“I don’t know of any other community south of I-80 that has that [survival rate],” he said. 

The night before Kahl gave this presentation, his fellow city commissioner Dan Decker, who is an East Peoria firefighter, was involved in saving a life.  “Commissioner Decker was on duty last night and once again, they revived one of our citizens that was in full cardiac arrest,” Kahl said.

The fire department consists of 45 members with a total budget of $5.6 million for 2015-16. Under Servis, there are three assistant fire chiefs who have dual roles. One serves as a fire marshal, one oversees fire training and operations, and the other  is the EMS coordinator. Each shift has three lieutenants and 13 firefighters. 

“Not only has [Chief Servis] done an outstanding job to date, he is our first paramedic fire chief” Kahl said.

On Sept. 1, other history was made as the first female company officer, Veronica Marmitt was promoted to lieutenant. 

In 2015, the fire department had 3,737 calls and 9,231 responses. Of the 3,737 calls, 2,640 were emergency/medical and 77 were fires. The call volume in 2015 increased 11.5 percent over 2014.

The East Peoria Fire Department is unique in central Illinois, Kahl said, because everyone is advanced life support certified.

In 2015, there were 28 structure fires. The fire department responded: 71 percent of the time in under 5 minutes; 82 percent of the time in under 6 minutes; and 98 percent of the time in under 8 minutes.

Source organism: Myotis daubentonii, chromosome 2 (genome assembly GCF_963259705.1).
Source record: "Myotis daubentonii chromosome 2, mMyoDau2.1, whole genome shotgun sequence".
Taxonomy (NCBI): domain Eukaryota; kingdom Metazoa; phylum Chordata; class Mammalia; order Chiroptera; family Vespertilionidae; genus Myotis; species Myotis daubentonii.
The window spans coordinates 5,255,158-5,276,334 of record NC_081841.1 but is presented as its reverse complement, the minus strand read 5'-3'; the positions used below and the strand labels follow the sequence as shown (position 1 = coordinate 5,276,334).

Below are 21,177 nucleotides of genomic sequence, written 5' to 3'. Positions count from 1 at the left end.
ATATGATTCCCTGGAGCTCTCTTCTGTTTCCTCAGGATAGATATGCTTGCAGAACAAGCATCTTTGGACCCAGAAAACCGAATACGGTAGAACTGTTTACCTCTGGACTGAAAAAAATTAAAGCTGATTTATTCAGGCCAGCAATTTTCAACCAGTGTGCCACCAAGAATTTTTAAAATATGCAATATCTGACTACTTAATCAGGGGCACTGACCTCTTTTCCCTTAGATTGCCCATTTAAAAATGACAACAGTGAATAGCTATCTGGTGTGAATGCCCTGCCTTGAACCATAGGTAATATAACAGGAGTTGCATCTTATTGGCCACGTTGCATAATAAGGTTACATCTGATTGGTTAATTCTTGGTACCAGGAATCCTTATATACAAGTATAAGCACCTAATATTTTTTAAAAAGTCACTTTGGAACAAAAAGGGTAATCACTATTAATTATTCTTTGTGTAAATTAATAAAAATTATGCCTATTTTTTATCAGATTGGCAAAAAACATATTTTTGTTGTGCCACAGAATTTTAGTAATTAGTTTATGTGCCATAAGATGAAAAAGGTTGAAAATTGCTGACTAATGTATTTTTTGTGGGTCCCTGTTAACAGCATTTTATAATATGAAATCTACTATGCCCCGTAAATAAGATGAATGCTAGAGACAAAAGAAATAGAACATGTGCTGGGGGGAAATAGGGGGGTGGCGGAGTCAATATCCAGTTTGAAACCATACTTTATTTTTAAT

The total value of the buildings that caught fire in 2015 was $690,000. Of that amount, $155,000 was considered a loss.

The fire department offers free instruction in CPR, with over 300 students trained in 2015.

“We had 850 business inspections by company officers and that’s going to be tied into one of the goals this year … a need to integrate code enforcement and inspections. We actually have over 1,500 businesses here in East Peoria, and as we continue to grow there’s a real need to change the way we do business from a life safety standpoint,” Kahl said.


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New fire chief in East Peoria

Excerpts from the

City officials in East Peoria have selected a paramedic to be the next fire chief.

Al Servis, currently a lieutenant paramedic in the East Peoria Fire Department, has been selected from a field of five candidates. He will be sworn in to his new position during a ceremony Sept. 1 at the East Peoria Civic Plaza and replaces former Chief Bill Darin, who retired June 30, and.

Servis has been a member of the East Peoria Fire Department for 22 years, being hired on Oct. 1, 1992. He will be the department’s first fire chief who is a licensed paramedic. He also was the first lieutenant and first assistant chief to attain paramedic certification and served as the emergency medical service training officer for 10 years.

Servis is a U.S. Air Force veteran, having served as a fire protection specialist from 1985 to 1989. He received his associate degree in fire science from Illinois Central College and has 100 hours of college credit toward his bachelor’s degree, which he intends to complete in the spring of 2016.

“The East Peoria Fire Department is held as the premier fire and emergency medical service in the area,” Servis said in a prepared statement. “The Peoria Emergency Medical Services office has praised our department for years and has used us as a standard for other agencies to follow. The dedicated men and women of this department are some of the best I have worked with both in fire and EMS over the past 30 years.”

Also promoted was Veronica Marmitt to the permanent position of lieutenant. She will be East Peoria’s first female officer.